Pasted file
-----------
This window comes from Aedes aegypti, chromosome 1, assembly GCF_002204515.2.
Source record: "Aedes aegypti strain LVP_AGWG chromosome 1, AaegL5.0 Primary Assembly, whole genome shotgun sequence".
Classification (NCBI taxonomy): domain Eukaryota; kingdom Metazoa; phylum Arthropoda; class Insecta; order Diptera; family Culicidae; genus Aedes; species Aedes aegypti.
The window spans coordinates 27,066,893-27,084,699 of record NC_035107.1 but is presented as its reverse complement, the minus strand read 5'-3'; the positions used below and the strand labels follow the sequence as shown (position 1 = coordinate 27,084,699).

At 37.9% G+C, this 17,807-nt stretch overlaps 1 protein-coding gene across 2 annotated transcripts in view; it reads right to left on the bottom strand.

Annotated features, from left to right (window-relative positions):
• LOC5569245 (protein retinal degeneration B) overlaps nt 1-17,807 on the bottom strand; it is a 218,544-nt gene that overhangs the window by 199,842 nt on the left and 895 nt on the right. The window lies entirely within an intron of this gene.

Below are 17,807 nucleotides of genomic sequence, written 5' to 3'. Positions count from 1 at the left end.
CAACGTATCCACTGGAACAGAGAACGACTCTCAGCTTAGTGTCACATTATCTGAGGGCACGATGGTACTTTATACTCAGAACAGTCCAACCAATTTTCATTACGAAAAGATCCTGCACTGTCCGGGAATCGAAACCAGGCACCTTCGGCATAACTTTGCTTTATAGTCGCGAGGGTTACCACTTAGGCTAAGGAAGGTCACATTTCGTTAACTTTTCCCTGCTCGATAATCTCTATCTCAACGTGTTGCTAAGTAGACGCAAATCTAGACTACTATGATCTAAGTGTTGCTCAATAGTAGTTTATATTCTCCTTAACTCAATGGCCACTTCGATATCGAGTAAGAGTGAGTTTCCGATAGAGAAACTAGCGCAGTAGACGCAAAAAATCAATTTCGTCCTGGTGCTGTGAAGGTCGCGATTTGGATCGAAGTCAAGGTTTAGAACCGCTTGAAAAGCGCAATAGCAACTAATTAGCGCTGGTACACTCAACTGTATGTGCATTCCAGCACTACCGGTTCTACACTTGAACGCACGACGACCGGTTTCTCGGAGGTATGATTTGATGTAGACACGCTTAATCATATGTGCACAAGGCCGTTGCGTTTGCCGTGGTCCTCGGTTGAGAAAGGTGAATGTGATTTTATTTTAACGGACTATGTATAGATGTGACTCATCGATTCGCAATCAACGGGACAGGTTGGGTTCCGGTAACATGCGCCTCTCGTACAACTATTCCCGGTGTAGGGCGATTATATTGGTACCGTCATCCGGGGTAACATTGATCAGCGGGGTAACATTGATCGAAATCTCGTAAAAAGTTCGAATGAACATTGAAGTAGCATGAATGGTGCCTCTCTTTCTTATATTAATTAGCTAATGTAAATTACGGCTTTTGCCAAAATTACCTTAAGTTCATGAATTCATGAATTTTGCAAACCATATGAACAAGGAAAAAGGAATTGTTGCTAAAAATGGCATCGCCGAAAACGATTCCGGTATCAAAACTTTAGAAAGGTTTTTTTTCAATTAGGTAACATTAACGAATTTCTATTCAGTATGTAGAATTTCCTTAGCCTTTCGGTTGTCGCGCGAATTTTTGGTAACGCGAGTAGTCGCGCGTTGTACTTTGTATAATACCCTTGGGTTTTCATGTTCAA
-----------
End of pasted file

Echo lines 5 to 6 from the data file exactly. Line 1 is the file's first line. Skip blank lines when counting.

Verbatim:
At 37.9% G+C, this 17,807-nt stretch overlaps 1 protein-coding gene across 2 annotated transcripts in view; it reads right to left on the bottom strand.

Annotated features, from left to right (window-relative positions):